The Dearborn automaker aims to create a hub for its self-driving and electric vehicle divisions in the Corktown neighborhood on the southwest edge of downtown, multiple sources familiar with the ongoing negotiations for Michigan Central Depot have told The Detroit News.

The former train station, at 200 15th Street, and the former Detroit Public Schools book depository building, next door at 2231 Wabash, are two of the locations where multiple sources say Ford aims to set up shop.

The warranty deed for the train station was transferred this month by the Moroun-owned MCS Crown Land Development Co. LLC to New Investment Properties I LLC, linked to the law firm Phillips Lytle LLP. No price was given.

On the same day, the Moroun company transferred ownership of the book depository to a separate entity called New Investment Properties II LLC, also linked to the New York law firm. That has a contract price for $8 million.

 The limited liability companies were formed earlier this year. According to online records, Phillips Lytle LLP  formerly represented Ford’s lending arm, Ford Credit, in a lawsuit.

There could be “a whole host of reasons” why the properties are now controlled by new entities, said Eric Larson, a veteran in many major local commercial real estate deals. He’s president and CEO of Larson Realty Group in Bloomfield Hills. One possible reason is that the Morouns may still have an ownership stake, but he said “this wouldn’t be a typical unless there was a tax benefit.”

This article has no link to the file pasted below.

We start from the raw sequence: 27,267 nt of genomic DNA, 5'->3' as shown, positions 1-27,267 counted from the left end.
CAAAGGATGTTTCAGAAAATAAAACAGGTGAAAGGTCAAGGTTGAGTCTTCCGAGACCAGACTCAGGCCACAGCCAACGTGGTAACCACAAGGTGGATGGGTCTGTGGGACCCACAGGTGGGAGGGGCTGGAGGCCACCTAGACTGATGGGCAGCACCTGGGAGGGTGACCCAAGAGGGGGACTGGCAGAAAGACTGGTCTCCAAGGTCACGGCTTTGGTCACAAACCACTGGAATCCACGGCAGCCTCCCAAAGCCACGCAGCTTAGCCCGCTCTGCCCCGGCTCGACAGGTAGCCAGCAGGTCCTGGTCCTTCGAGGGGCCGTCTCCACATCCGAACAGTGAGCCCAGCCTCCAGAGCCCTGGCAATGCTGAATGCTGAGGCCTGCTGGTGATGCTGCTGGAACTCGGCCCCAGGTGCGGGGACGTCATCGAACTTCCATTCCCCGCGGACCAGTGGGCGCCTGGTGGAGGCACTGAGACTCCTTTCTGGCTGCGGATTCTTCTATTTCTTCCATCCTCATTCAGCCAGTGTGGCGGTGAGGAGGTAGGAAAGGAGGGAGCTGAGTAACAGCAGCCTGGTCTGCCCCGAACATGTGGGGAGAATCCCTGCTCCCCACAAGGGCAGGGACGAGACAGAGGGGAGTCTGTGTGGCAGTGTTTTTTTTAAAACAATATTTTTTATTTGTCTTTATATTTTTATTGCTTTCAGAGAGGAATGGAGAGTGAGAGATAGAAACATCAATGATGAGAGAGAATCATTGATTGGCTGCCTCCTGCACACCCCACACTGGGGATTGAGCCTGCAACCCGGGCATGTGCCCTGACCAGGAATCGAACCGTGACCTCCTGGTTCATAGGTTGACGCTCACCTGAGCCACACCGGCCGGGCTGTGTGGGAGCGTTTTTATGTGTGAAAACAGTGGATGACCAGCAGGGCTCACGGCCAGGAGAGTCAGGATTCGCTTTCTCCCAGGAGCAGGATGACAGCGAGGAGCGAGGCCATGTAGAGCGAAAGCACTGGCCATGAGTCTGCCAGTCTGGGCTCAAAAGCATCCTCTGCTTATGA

More typically, creating a new ownership entity is to give a complex deal “a bit of breathing room,” Larson said. “This is a very large complex project” that would involve many more legal steps, he said.

The impact of the sale and potential redevelopment of arguably the largest symbol of Detroit’s decline is hard to overstate. Vacant since 1988, the former depot is a 504,588-square-foot, 18-story building that sits on 4.9 acres of land, according to CoStar Group, a commercial real estate information service.

The book depository, sometimes called the Roosevelt Warehouse, has been empty for decades. In 2009, the building was so wide open that a homeless man was found dead at the bottom of a frozen elevator shaft.

Multiple sources familiar with the situation have told The Detroit News that negotiations between the Morouns, the long-time owners of the buildings, and the Blue Oval have accelerated in recent weeks as the deal to buy the properties takes shape, and Ford moves to assemble nearby land to build an urban campus in Detroit.

Ford is also said to be interested in a block-long facility known as The Alchemy behind The Factory.

In May, The News reported a mystery sale of a dozen empty lots in the neighborhood, which hinted at a larger land deal.